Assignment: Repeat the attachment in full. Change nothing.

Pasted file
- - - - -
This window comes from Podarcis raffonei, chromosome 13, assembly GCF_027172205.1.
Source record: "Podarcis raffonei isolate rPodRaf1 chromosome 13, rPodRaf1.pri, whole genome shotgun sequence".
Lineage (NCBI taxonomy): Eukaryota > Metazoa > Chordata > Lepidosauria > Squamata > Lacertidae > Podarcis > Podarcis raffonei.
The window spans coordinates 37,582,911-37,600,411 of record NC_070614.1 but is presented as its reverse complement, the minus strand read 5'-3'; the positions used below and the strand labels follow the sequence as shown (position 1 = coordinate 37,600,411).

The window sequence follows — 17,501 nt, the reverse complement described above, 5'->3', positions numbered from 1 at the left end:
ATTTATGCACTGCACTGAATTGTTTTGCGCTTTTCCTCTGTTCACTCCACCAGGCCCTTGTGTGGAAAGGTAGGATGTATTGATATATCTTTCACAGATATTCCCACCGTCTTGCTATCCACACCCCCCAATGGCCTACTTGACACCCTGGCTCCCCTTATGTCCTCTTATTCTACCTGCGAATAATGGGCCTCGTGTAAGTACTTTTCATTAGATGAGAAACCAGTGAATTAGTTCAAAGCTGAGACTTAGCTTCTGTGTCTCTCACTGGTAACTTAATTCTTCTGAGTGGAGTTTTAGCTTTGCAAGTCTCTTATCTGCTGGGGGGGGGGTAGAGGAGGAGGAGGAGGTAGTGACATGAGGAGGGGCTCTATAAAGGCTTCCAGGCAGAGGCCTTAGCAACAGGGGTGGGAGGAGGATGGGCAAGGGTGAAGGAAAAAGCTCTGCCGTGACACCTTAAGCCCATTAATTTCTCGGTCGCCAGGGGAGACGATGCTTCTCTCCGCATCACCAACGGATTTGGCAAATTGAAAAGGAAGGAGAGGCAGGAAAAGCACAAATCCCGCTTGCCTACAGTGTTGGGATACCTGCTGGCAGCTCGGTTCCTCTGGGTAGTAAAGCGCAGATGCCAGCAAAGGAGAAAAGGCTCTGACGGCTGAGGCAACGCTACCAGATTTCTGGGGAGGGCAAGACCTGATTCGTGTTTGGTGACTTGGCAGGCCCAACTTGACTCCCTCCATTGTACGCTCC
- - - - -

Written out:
This window comes from Podarcis raffonei, chromosome 13, assembly GCF_027172205.1.
Source record: "Podarcis raffonei isolate rPodRaf1 chromosome 13, rPodRaf1.pri, whole genome shotgun sequence".
Lineage (NCBI taxonomy): Eukaryota > Metazoa > Chordata > Lepidosauria > Squamata > Lacertidae > Podarcis > Podarcis raffonei.
The window spans coordinates 37,582,911-37,600,411 of record NC_070614.1 but is presented as its reverse complement, the minus strand read 5'-3'; the positions used below and the strand labels follow the sequence as shown (position 1 = coordinate 37,600,411).

The window sequence follows — 17,501 nt, the reverse complement described above, 5'->3', positions numbered from 1 at the left end:
ATTTATGCACTGCACTGAATTGTTTTGCGCTTTTCCTCTGTTCACTCCACCAGGCCCTTGTGTGGAAAGGTAGGATGTATTGATATATCTTTCACAGATATTCCCACCGTCTTGCTATCCACACCCCCCAATGGCCTACTTGACACCCTGGCTCCCCTTATGTCCTCTTATTCTACCTGCGAATAATGGGCCTCGTGTAAGTACTTTTCATTAGATGAGAAACCAGTGAATTAGTTCAAAGCTGAGACTTAGCTTCTGTGTCTCTCACTGGTAACTTAATTCTTCTGAGTGGAGTTTTAGCTTTGCAAGTCTCTTATCTGCTGGGGGGGGGGTAGAGGAGGAGGAGGAGGTAGTGACATGAGGAGGGGCTCTATAAAGGCTTCCAGGCAGAGGCCTTAGCAACAGGGGTGGGAGGAGGATGGGCAAGGGTGAAGGAAAAAGCTCTGCCGTGACACCTTAAGCCCATTAATTTCTCGGTCGCCAGGGGAGACGATGCTTCTCTCCGCATCACCAACGGATTTGGCAAATTGAAAAGGAAGGAGAGGCAGGAAAAGCACAAATCCCGCTTGCCTACAGTGTTGGGATACCTGCTGGCAGCTCGGTTCCTCTGGGTAGTAAAGCGCAGATGCCAGCAAAGGAGAAAAGGCTCTGACGGCTGAGGCAACGCTACCAGATTTCTGGGGAGGGCAAGACCTGATTCGTGTTTGGTGACTTGGCAGGCCCAACTTGACTCCCTCCATTGTACGCTCC